The Coach store on Prince Street hired the artist and designer Jason Naylor to cover the boards, which were moderately graffitied over at the time, with a colorful decorative design that prominently incorporated Coach’s distinctive logo. Nevertheless, the corporate beautification effort was not met with much enthusiasm. Among others, street artists OPTIMO NYC and sacsix left their signatures — the black silhouette of a man with a hat and the two black fingers breaking through white gloves with the post-no-hate phrase — to express disapproval. This Coach storefront is emblematic of corporate efforts to make the plywood barriers more palatable. A few international retailers (Sephora, Club Monaco), who were among the early trendsetters of plywood cover-ups, commissioned design firms and street artists to decorate the boarded-up storefronts to sugarcoat the fortification stemming from security fears. The cheerful, pretty boards were not spared from protest graffiti. Other corporations, however, mostly jumped on the bandwagon only after the George Floyd protests gained broad public support, scrambling to turn their pang of guilt into pompous marketing slogans of support for the Black Lives Matter movement and anti-racist causes.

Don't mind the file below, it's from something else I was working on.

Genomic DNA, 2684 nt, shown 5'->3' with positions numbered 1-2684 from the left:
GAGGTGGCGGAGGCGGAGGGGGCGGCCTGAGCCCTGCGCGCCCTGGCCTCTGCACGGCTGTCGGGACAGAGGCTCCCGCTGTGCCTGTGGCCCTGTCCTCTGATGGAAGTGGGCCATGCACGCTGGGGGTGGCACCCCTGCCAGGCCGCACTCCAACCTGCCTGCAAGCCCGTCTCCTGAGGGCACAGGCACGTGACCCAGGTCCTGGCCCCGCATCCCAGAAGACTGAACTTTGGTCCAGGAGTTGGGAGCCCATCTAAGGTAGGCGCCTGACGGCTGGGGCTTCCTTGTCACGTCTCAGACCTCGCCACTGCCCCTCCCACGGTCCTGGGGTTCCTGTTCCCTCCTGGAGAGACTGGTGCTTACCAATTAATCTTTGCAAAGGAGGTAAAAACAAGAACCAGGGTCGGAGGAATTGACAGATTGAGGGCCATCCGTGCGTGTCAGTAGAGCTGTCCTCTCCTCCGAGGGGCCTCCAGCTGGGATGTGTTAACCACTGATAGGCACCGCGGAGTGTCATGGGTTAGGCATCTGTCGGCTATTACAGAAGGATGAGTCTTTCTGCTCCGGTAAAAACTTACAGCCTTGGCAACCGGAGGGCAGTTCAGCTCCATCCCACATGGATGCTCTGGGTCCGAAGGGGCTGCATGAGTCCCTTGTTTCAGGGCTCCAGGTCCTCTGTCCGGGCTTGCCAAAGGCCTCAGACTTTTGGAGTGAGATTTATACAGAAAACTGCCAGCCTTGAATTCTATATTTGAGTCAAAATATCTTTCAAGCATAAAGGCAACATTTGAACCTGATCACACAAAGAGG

There was also more plywood dispute over the place of commerce and the promotion of gallery art in the push to reclaim SoHo. The portraits of Barack Obama and George Washington by Isabella Cortez, an artist who specializes in queer portraiture, were part of a series of poster prints of artwork from The Bowery Union, New York City’s largest artist-run gallery. They used the posters to advertise their current exhibition, Street Gallery Project — which some clearly saw as trespassing on the genuine spontaneity and disinterestedness of the moment.